Friday, September 26, 2014

Tomato Harvest

Most years we’ve grown an assortment of tomatoes to establish which ones work out best, but this year we planted two kinds: 96 plants of “Bears”, a plum variety for making sauce and a half dozen “Grape” tomatoes, for all-around eating. Last year “Bears” out produced three other plumb tomato finalists and they did not disappoint us this year. Most fruits are perfect, with not one with blossom end rot or splits. Though not their fault, a few (1 – 2%) did get damaged by birds, rodents and tomato hornworms but this was hardly noticeable. We had more than ample rain throughout the summer but unusually cool weather slowed tomato growth so ripening really began in September, two weeks later than the last few years.

Figure 1: Plum Tomato Plants in September Woven Between Stakes
As described in an earlier posting, we grow our tomatoes among rows of aluminum stakes. It takes only a few minutes per row to weave strips of cloth torn from old sheets to interconnect these six foot long poles with the growing tomato plants. This year it took seven sessions of weaving (every week or so starting in June) to bind the ever taller plants so no vines touch the ground (Figure 1) or block paths between rows.
Figure 2: 240 Pounds of "Bears" Plum Tomatoes (and a Tomatillo)
We pick our plum tomatoes once a week and store them for a few days to insure they fully ripen before we give them away or grind them through our 40 year old Squeezo food processor. It took a good part of two days to transform last week’s 240 pounds (Figure 2) into 17 quarts of very thick tomato sauce and seven quarts of tomato soup stock. Turning the handle drives an auger against a screen that separates pulp and juice from peels and seeds (Figure 3).
Figure 3: Straining Tomatoes Through a "Squeezo" Food Processor
 The latter we feed the chickens (Figure 4) and the liquids become soup stock and tomato sauce that is as thick as canned tomato paste. Since we already have more than 120 quarts of soup stock in the pantry, we now only preserve flavorful variations that include spices and other produce. Earlier in the summer we canned spicy sweet corn salsa that also produced many jars of flavorful stock. This year canning clear yellow tomato plasma isn’t worth the work.

Figure 4: A Chicken Trying Tomato Skin/Seed Mixture
Although 240 pounds of tomatoes produces more than 20 gallons of liquids, this becomes only about four gallons of thick sauce. We’ve found that boiling the thin fluid mixture that flows through the Squeezo separation screen for 20 minutes makes the solids stick together and sink while what we call the “plasma” separates and rises. Floating a colander in the mixture (Figure 5) facilitates ladling out the supernatant yellow fluid so that less than half the initial volume remains in the five gallon pot.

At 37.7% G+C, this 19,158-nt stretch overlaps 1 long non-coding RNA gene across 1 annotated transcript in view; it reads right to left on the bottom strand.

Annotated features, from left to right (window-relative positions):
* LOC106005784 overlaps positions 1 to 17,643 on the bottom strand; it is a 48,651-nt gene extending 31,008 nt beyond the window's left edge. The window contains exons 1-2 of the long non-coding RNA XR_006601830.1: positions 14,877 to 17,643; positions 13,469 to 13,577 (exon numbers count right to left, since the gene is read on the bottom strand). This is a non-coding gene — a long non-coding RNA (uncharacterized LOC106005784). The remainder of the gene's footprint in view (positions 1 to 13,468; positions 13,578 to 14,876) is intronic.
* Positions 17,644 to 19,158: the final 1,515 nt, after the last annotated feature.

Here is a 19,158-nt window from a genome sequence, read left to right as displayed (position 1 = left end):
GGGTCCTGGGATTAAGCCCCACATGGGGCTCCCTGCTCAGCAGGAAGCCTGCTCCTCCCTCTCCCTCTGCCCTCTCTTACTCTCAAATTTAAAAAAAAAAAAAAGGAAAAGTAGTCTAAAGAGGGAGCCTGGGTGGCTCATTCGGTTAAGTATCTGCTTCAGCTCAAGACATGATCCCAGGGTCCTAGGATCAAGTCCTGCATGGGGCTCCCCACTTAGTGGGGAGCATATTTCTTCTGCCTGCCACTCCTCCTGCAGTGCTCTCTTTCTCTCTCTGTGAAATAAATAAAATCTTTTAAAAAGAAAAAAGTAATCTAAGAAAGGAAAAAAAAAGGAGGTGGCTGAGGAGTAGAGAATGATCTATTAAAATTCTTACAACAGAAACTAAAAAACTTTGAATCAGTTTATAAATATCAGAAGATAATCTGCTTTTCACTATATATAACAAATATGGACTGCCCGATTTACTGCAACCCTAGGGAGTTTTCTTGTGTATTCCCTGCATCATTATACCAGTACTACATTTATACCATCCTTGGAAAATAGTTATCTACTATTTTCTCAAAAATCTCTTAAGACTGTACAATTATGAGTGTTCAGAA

Figure 5: Tomato "Plasma" Collecting in a Colander Floating in Thickening Sauce
The holes in the colander clog with tomato paste and let in only clear liquid. We add two gallons of the thin fluid mixture a few times, boil and then remove more clear yellow liquid until the pot is over half full of very thick sauce. Turning 16 gallons of this liquid into steam to remove it would take much more time and energy.

In a food processor we chop hands-full of garlic, hot peppers, basil and oregano and add this to the now thickened sauce. To meld flavors, we cook this together for a half hour and then ladle the mixture into jars. Though any canning method would work, for this acidic tomato sauce we use a shallow pan that holds about a gallon of water and is topped by an aluminum disk with holes (Figure 6). 
Figure 6: Rear - Canning Operation with 7 Jars Above Water Ready to be Covered with Top
Front - Finished Jars of Tomato Sauce and Soup Stock
Seven quart jars or up to 10 pint jars can fit on top and are covered by a tall aluminum hat. We start timing 20 minutes and turn down the heat when steam shoots out of two small holes in the top. This energy efficient method is quick and simple. My wife scalded her legs using a pressure canner so we now use this method that has worked well for us for over two decades. 

So the boxes of tomatoes in Figure 1 resulted in 17 Jars of tomato sauce and 7 quarts of bright red soup stock shown in Figure 7. More than 20 gallons of clear tomato "plasma" was discarded.
Figure 7: Left - Tomato Stock, Right: Tomato Sauce from 240 Pounds of Plum Tomatoes
To summarize for our location in upstate New York:
1.      Late March: plant tomato seeds in a small flat;
2.      Late April: transplant 2” seedlings to single 8 oz. containers (we reuse old yoghurt cups);
3.      Late May: transplant 8 dozen 8-12” plants into rows between stakes, two feet apart;
4.      June, July and August: weave 1” wide strips of cloth up, then down each row every week to 10 days,       supporting the tomato vines between the stakes;
5.     September: harvest more than 800 pounds of plum tomatoes and process half, and share the rest with neighbors and a food pantry;
6.      Select 100, or so, perfect fruit, save the seeds (described in a future post); and

8.      October +: remove the stakes and roll up the cloth strips, then mulch the vines so they replenish the soil.